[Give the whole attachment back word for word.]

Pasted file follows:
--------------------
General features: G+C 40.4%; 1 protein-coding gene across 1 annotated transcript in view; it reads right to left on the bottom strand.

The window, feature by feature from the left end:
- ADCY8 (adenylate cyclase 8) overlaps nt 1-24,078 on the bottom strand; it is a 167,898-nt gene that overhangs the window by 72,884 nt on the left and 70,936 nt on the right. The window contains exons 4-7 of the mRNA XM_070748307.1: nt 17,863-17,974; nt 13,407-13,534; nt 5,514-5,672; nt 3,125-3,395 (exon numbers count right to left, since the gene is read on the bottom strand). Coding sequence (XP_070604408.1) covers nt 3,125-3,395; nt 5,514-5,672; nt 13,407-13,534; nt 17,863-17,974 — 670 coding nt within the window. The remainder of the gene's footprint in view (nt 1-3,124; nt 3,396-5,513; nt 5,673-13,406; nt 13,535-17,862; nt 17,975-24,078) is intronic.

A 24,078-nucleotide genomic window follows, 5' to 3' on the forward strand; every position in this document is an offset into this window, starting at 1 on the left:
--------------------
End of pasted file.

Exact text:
General features: G+C 40.4%; 1 protein-coding gene across 1 annotated transcript in view; it reads right to left on the bottom strand.

The window, feature by feature from the left end:
- ADCY8 (adenylate cyclase 8) overlaps nt 1-24,078 on the bottom strand; it is a 167,898-nt gene that overhangs the window by 72,884 nt on the left and 70,936 nt on the right. The window contains exons 4-7 of the mRNA XM_070748307.1: nt 17,863-17,974; nt 13,407-13,534; nt 5,514-5,672; nt 3,125-3,395 (exon numbers count right to left, since the gene is read on the bottom strand). Coding sequence (XP_070604408.1) covers nt 3,125-3,395; nt 5,514-5,672; nt 13,407-13,534; nt 17,863-17,974 — 670 coding nt within the window. The remainder of the gene's footprint in view (nt 1-3,124; nt 3,396-5,513; nt 5,673-13,406; nt 13,535-17,862; nt 17,975-24,078) is intronic.

A 24,078-nucleotide genomic window follows, 5' to 3' on the forward strand; every position in this document is an offset into this window, starting at 1 on the left: